Wednesday, October 06, 2010

Information overload

* The IMF cut their forecast for the US growth in 2010 but reiterated there will be no double dip. I'd argue that ex-stimulus spending we'd be pretty close to flat lining right now, but it should make for an interesting fall election cycle.

* Goldman only sees two outcomes for the US economy: a fairly bad one where the economy limps along at 1 1/2% and a very bad one where the economy slips back into recession. What concerns me is that we will need a great deal of cooperation in Washington to pull us up off the mat in 2011 and I don't see anyone in Washington that has any appetite for cooperating.

* Repeat after me -- we're out of the recession, we're out of the recession. Please ignore the quote behind the curtain "July foodstamp usage rose 1.4% from June, hitting a new record of 41.8 million, and 17.5% higher than the 35.6 million on assistance from a year ago. Participation has set records for 20 straight months."

* I keep data like this in my "Uh-oh" file -- the Federal Reserve will be the largest holder of US Treasuries in the world before the midterm elections. The Fed might own close to $850 billion in US Treasuries in early November. Holy.....That's like buying every house in town with no money down and borrowing the money from your wife. That might not end well.

* The money quote from the NY Fed yesterday basically sums up what I've been saying for 2 years -- "Nevertheless, balance sheet policy can still lower longer-term borrowing costs for many households and businesses, and it adds to household wealth by keeping asset prices higher than they otherwise would be.” Again, it adds to wealth by keeping asset prices (stocks and home prices) higher than they otherwise would be. Basically, he admits that we're artificially supporting asset prices. At some point someone has to realize that artificial price supports are not in the best interest of everyone including the holders of the inflated assets.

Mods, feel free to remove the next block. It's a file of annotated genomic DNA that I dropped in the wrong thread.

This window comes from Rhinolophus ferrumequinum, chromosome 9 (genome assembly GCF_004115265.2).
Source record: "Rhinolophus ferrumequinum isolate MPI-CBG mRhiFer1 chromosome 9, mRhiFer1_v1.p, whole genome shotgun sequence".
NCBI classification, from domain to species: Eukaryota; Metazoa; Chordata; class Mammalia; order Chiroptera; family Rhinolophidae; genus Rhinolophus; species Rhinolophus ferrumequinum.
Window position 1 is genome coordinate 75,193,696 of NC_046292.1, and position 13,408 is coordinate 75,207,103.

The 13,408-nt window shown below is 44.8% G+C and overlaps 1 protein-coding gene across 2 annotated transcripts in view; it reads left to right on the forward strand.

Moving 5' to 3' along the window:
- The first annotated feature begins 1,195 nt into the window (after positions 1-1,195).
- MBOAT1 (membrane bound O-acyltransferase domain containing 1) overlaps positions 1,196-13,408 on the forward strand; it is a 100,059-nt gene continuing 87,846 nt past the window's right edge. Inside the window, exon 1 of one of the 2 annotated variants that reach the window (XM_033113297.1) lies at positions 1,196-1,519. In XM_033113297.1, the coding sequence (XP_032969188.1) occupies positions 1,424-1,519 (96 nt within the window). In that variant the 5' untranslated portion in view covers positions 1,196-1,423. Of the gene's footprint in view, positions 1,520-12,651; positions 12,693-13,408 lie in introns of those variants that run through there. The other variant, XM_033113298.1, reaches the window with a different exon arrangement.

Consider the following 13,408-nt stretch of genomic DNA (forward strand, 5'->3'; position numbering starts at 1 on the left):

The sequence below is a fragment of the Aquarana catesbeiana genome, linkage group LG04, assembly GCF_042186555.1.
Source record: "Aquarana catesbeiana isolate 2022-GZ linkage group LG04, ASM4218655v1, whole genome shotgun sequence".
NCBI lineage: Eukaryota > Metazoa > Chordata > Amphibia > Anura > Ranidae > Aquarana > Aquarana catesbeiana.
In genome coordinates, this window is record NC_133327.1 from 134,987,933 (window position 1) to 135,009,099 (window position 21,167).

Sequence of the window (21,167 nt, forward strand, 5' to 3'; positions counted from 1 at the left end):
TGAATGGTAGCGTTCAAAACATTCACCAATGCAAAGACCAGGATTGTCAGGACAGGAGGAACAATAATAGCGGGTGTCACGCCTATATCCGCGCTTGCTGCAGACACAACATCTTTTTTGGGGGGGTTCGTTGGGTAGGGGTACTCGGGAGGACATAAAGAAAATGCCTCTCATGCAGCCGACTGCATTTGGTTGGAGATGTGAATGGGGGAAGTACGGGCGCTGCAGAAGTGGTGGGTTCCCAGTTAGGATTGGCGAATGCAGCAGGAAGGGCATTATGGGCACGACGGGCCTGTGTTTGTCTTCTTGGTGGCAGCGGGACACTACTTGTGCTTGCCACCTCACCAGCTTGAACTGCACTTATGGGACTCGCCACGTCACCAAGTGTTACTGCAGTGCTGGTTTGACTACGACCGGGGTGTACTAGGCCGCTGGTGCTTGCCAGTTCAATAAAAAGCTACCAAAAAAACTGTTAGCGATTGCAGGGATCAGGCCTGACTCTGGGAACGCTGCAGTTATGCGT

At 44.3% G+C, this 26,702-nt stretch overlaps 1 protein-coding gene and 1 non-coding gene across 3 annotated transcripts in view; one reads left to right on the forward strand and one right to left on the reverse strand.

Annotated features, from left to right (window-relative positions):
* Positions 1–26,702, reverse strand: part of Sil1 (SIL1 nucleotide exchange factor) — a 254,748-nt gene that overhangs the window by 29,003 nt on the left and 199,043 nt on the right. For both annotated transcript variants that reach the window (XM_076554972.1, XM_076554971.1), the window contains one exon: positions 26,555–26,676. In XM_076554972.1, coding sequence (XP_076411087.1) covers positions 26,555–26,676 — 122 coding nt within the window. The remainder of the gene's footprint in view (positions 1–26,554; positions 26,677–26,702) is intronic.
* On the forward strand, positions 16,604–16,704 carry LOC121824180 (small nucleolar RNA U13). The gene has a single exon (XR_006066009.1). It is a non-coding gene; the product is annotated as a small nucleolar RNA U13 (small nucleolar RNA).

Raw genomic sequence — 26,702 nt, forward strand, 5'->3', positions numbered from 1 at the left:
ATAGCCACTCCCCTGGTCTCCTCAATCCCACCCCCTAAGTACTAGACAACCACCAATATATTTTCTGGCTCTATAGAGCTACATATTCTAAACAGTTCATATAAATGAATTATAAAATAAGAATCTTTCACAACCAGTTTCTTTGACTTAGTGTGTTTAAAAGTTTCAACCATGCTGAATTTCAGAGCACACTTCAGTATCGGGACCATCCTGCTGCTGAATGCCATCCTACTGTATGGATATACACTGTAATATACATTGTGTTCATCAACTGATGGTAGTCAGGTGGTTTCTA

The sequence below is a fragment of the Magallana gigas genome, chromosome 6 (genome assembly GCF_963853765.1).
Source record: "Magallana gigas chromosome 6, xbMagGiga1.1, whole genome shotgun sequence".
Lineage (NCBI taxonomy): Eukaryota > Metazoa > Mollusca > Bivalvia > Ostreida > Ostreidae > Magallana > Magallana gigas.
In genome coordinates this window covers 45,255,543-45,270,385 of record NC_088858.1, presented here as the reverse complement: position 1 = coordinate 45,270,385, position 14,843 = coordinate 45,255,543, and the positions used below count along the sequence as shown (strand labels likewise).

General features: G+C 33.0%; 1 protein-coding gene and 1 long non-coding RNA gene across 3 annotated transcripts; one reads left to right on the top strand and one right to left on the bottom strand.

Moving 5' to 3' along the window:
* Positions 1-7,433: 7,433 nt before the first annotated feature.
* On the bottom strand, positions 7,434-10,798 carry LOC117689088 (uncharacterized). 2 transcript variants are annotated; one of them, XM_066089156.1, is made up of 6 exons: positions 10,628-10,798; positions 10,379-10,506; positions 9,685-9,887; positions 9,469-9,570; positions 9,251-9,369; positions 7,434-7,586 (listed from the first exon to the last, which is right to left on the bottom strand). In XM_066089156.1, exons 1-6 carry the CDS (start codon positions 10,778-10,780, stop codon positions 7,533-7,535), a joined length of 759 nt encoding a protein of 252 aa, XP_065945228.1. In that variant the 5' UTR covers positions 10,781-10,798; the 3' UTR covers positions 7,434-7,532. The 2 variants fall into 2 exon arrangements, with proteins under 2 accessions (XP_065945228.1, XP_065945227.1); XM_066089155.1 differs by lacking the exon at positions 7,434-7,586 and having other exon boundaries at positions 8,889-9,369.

* I knew the for-profit college industry was taking advantage of students, but I thought it was harmless profiteering until I realized that the students in these schools are eating up a huge and growing chunk of student federal aid.

"the number of students enrolled at for-profit colleges from 2003-08 has jumped from 1 million to 1.8 million but the amount of federal student aid distributed to these schools has tripled from $8 billion to $24 billion. By comparison, federal student aid to not-for-profit and public schools only increased about 69% during the same time period.

Additionally, while for-profit schools only account for about 8% of total student enrollment, they accounted for 23% of federal student aid in 2008."


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